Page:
Analysis of the poem soliloquy of spanish cloister by robert browning

Even though he cannot see that lust in his eyes, he knows that it is the case.

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Nevertheless it shares many of the features of the dramatic monologues: an interest in sketching out a character, an attention to aestheticizing detail, and an implied commentary on morality. Further, the speaker talks about the melon plants that Brother Lawrence is trimming for the dessert that will be served to the monks.

Presenting himself as the model of righteousness, the speaker condemns a fellow monk, Brother Lawrence, for his immorality; but we soon recognize that the faults he assigns to Lawrence are in fact his own.

Your myrtle-bush wants trimming?

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In the seventh stanza, the speaker moves to darker territory as he realizes that a "text in Galatians" explains how a sinner will sin progressively more and be damned for it. Summary This highly entertaining poem portrays the grumblings of a jealous monk who finds his pleasures more in the flesh than in the spirit.

Soliloquy of a Spanish Cloister In the next stanza, the thoughts of the speaker move to a darker territory as he speaks about sin and damnation of the sinners.

Analysis of the poem soliloquy of spanish cloister by robert browning

In the seventh stanza, the speaker moves to darker territory as he realizes that a "text in Galatians" explains how a sinner will sin progressively more and be damned for it. For this, his language is the only tool which means that the form of the poem does not aids its content much. The speaker of the poem accuses Brother Lawrence of a number of vices that he himself is guilty of committing. Presenting himself as the model of righteousness, the speaker condemns a fellow monk, Brother Lawrence, for his immorality; but we soon recognize that the faults he assigns to Lawrence are in fact his own. This takes the attention of the speaker to the two women who are washing their hair in a water tank nearby. Summary This highly entertaining poem portrays the grumblings of a jealous monk who finds his pleasures more in the flesh than in the spirit. First, while this poem is grouped as one of Browning's dramatic monologues, it is not technically a monologue but instead a soliloquy, a speech where the speaker shares his inner thoughts. Water your damned flower-pots, do! This type of structure created by the speaker brings us to the conclusion that the speaker has long passed the point of being merely annoyed with Brother Lawrence, and that the rage he feels towards the innocent monk has been long endured. Even when he thinks of the presumably lewd French novel as a way to ensnare Brother Lawrence, he ironically reveals his own knowledge of the book. What makes the speaker so interesting is that instead of admitting his own guilt the speaker instead projects his own lust for the women onto Brother Lawrence in the effort to make the innocent monk look blameworthy. As the third stanza begins, the reader starts to understand that the hate that the speaker has is not some harmless strife as he comments about the eating habits of the monk.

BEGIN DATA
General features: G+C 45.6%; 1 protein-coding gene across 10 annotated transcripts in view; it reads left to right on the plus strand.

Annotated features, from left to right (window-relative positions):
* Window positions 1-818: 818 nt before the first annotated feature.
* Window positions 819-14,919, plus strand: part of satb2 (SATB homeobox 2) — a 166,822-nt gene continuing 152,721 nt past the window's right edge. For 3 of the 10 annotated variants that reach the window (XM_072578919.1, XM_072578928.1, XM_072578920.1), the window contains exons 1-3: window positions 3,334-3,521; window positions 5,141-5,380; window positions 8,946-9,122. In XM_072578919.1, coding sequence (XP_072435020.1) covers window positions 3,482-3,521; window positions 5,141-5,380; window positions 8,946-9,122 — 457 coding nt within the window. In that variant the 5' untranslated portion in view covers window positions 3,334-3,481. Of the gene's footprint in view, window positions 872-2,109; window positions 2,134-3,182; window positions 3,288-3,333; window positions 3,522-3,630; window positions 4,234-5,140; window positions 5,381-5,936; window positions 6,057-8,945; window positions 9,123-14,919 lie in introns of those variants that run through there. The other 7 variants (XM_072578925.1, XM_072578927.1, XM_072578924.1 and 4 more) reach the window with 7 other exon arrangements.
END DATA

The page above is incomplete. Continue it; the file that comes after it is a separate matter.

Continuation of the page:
Lines However, this is not the only sexually related event. Certainly, Browning does not mean to suggest that all priests are as deeply hypocritical as this speaker, or that we are all so wicked, but he does suggest through this masterful sketch how adept any individual can be at justifying his own subjective truth, and how the complications of our psychology often work against us by allowing us such license to rationalize our otherwise-ungrounded feelings and actions.

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He says that there are twenty nine ways in which sinners can be damned and he will make sure that if Brother Lawrence is not damned in one way, he will try another to make sure that he fails. The speaker, anonymous outside his vows as a monk, despises Brother Lawrence from some unspecified envy, though he rationalizes his envy under the guise of piety. Buy Study Guide Summary The poem "Soliloquy of the Spanish Cloister" is written in nine stanzas and is narrated by an unnamed Spanish monk who watches in hatred and envy as Brother Lawrence waters plants. As with most of Browning's characters, what comes across most of all is the human complications of psychology, whereas institutions like religion are thin disguises of these more ordinary emotions. The speaker concocts a plan to "trip him" into sin right before he dies, so that Brother Lawrence will then be sent to hell. He snaps out of Brother Lawrence's voice as he sees the latter break a flower he is watering, which the speaker mocks to himself. Also, in lines , Browning compares the rinsing of the cups to a sacrificial ceremony. He says that after eating, he never puts his knife and fork down in a cross as a sign of respect for Jesus. On the surface, the poem may seem to be a light historical piece, the utterings of a grumpy but interesting monk—however, it repeatedly approaches a tone similar to that used by the more strident of Victorian essayists and religious figures. The first stanza opens with the speaker's intense hatred of Brother Lawrence, who the speaker insists would perish "if hate killed men. The content of the poem clearly sets the paradoxical mood; the form, though, emphasizes it in such a way that the reader needs not carefully analyze it to understand what Browning was trying to say. He is so determined to send him to hell that he would not miss any chance of doing the same, even when it means he has to face hell himself.

Remember: This is just a sample from a fellow student. So nice! With the second stanza, the speaker starts to think about their meals when he is supposed to sit with Brother Lawrence.

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Soliloquy of a Spanish Cloister by Robert Browning